We spoke to Mara Hitner, Vice President of Strategic Partnerships at MatterHackers, who found her way to 3D printing through designing assistive devices. She tells us all about the values inclusivity can bring to a company, and how we can continue to support women in tech industries.
How did your love for 3D printing start?
“I’m the first to admit that I don’t have a background in ANY of this! I sold advertising and sang in rock bands prior to seeing 3D printing on a TV show in 2014. I fell in love with the creative aspect, and the idea of anyone being able to manufacture anything they could imagine from their own home. I purchased a Printrbot Simple Metal from MatterHackers after meeting them at a trade show, and I designed and printed a pair of blue heart earrings to complete a costume I was working on for my band. I also helped a friend prototype a custom bracket he was developing. When I started working at MatterHackers and we designed assistive devices for my best friend Brandy to be able to overcome limitations of her hands due to Dupuytren’s Contracture, I was hooked.”
What skills do you need to work in the 3D printing industry?
“Curiosity and imagination. This technology is still very new, and certainly not perfect. You need to embrace that, be able to look ahead to the possibilities for additive manufacturing in the future, and then see where the gaps are that you can use your own particular skills and passion to fill.”
Do you think you or your female colleagues have faced any challenges at work that your male colleagues have not?
“I know that they have. I’ve been pretty lucky, but I hear horror stories from both male, female, and non-binary colleagues about avoidable, often unconscious, bias – which is no less damaging. I think gender bias is getting better with more focus on the talented people who are busting gender stereotypes in more public spheres, but we have a long way to go as a culture to really reach equity and true inclusion. I appreciate those who are using their current positions of power to mentor, hire, and promote those who have been historically marginalized. That’s the only way we will reap the benefits from hearing everyone’s voices and ideas.”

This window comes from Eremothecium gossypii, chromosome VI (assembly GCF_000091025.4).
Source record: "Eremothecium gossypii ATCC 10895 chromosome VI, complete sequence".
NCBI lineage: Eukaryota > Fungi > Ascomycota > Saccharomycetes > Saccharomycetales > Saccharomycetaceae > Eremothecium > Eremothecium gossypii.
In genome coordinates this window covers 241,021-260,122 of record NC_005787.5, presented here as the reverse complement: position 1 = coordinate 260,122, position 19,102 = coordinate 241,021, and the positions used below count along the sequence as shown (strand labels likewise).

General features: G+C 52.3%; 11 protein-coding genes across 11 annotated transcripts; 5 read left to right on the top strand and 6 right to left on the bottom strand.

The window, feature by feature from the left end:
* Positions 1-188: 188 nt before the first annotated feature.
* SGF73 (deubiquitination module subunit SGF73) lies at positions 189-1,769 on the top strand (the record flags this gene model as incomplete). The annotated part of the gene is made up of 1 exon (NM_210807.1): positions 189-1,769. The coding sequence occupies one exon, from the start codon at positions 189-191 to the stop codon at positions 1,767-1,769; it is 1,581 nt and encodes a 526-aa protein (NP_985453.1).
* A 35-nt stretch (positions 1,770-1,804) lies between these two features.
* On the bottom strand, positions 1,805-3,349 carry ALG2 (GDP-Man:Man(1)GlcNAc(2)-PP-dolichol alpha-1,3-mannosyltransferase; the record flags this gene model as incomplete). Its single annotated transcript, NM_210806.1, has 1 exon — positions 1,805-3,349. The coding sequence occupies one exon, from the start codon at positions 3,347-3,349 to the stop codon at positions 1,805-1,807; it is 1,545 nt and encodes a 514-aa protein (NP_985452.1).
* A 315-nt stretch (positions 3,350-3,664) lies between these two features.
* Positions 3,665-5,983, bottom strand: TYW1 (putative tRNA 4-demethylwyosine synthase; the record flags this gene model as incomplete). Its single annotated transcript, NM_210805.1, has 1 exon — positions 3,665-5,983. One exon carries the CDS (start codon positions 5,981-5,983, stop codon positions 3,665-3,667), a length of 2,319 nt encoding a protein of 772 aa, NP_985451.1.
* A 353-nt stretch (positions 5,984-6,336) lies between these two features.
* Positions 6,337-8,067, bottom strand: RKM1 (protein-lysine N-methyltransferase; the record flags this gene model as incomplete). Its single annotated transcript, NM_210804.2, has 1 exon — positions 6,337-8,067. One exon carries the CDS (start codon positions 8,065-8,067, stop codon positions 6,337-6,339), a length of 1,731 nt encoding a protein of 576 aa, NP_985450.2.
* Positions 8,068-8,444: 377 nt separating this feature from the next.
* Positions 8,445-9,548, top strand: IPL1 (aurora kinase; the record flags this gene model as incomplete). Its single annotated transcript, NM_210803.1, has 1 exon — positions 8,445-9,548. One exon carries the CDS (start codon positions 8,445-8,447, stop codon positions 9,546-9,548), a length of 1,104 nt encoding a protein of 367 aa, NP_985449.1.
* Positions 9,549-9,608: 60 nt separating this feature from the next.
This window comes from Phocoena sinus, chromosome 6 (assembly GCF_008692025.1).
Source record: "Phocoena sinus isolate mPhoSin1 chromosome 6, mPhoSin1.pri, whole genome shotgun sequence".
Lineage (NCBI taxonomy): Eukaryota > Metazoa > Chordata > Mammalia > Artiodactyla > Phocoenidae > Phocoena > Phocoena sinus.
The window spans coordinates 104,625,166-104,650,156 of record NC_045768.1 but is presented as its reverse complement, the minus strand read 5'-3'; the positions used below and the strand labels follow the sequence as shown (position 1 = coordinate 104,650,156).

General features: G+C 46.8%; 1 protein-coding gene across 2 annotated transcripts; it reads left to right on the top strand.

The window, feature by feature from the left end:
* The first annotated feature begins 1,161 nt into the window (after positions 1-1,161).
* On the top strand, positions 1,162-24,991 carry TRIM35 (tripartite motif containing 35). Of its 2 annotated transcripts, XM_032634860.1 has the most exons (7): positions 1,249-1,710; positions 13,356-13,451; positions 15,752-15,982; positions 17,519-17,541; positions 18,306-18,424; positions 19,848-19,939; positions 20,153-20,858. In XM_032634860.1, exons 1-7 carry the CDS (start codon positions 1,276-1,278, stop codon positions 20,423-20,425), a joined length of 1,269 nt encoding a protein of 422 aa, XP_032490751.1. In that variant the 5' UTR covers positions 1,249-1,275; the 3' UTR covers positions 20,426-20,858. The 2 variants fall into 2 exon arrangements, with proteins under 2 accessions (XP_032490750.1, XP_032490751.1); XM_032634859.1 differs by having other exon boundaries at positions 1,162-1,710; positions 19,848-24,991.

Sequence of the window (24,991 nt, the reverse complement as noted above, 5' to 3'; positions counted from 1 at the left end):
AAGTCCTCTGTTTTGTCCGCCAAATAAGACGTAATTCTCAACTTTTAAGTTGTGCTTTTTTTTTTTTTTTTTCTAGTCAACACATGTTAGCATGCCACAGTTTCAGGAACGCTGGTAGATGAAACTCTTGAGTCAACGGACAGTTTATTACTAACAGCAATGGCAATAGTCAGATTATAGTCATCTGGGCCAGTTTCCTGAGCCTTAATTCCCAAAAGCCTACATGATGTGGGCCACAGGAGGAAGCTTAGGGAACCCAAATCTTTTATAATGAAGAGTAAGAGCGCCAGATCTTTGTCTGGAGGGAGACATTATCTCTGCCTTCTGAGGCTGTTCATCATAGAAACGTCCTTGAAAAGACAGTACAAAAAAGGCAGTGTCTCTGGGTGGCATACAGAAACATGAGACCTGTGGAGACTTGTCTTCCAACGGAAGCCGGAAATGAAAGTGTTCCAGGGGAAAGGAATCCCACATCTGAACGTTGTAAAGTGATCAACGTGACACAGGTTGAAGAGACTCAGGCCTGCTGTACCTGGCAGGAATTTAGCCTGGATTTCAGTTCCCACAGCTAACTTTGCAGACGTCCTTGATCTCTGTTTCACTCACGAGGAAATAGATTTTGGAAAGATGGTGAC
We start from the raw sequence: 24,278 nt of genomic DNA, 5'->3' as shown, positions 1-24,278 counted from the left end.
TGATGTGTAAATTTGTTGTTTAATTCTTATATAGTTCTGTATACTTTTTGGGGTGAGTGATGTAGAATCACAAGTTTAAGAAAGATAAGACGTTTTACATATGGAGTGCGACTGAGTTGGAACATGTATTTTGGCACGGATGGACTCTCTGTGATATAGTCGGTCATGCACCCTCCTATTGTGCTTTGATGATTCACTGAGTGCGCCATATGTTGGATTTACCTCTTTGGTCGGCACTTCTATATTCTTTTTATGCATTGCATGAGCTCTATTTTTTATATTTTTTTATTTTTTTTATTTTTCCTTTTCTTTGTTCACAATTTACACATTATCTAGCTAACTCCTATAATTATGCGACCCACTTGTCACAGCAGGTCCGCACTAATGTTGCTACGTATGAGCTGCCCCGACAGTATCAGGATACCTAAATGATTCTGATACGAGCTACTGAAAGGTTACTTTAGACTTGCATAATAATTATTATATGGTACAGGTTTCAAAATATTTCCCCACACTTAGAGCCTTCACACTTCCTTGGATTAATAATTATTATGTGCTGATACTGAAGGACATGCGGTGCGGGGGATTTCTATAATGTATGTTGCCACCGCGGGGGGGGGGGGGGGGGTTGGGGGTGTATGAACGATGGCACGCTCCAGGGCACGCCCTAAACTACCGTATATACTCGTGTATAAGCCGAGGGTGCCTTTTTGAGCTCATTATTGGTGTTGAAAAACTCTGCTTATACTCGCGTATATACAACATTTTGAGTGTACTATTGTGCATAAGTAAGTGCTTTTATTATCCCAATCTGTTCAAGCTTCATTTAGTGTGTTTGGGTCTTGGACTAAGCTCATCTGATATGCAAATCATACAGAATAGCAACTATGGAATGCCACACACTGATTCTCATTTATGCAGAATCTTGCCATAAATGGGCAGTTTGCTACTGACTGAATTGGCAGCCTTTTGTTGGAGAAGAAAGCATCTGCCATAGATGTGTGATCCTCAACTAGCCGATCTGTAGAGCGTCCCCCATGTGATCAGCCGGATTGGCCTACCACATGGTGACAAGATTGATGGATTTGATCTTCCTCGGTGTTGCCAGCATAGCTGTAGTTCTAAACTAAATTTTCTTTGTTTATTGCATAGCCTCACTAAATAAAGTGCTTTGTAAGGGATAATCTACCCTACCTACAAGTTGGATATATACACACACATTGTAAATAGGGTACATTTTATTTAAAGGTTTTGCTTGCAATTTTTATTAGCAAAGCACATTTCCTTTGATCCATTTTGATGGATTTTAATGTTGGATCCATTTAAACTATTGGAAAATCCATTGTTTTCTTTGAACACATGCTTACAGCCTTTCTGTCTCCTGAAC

What value does a diverse workforce and inclusivity bring to a company?
“Different backgrounds and experiences cause people to come up with different solutions to problems. That goes for age, socio-economic background, career experience level, gender identity, all of it. Life experience…and beginner’s mind. All have something to contribute.”
In what ways can we support inclusivity?
“Modeling diversity and inclusion is the best way to support it. Right now diversity is often a conscious choice. Before you finalize a panel or event, check the speaker list for representation of diverse viewpoints. Look at your current network of subject matter experts and ask around for who else is doing inspiring work but might not always be asked to speak about it. If you have the time and means, reach out to a local school or mentoring organization and inspire young people who might not see themselves in a technical career, and introduce them to your passion for it. It might just be infectious!”
Has there been a project that you have worked on that really stands out for you?
“Working with Dave Gaylord and MatterHackers to design assistive devices for my friend Brandy was life changing. She has Dupuytren’s Contracture and can’t completely open her hands. We spun our initial designs into a design challenge where over a hundred models were created and posted for free to help people with challenges in their hand mobility. It was one of my favorite projects –and there have been many! You can find info here: www.matterhackers.com/withinreach.”
What should we be telling young women who want to work in tech industries?
“The same as any industry –find your passion, get really good at it, work hard, network with people who share your vision, and be bold in achieving it!”
What do you think the future holds for women working in tech?
“Fulfilling, rewarding careers with diverse colleagues and extraordinary results from our collective efforts.”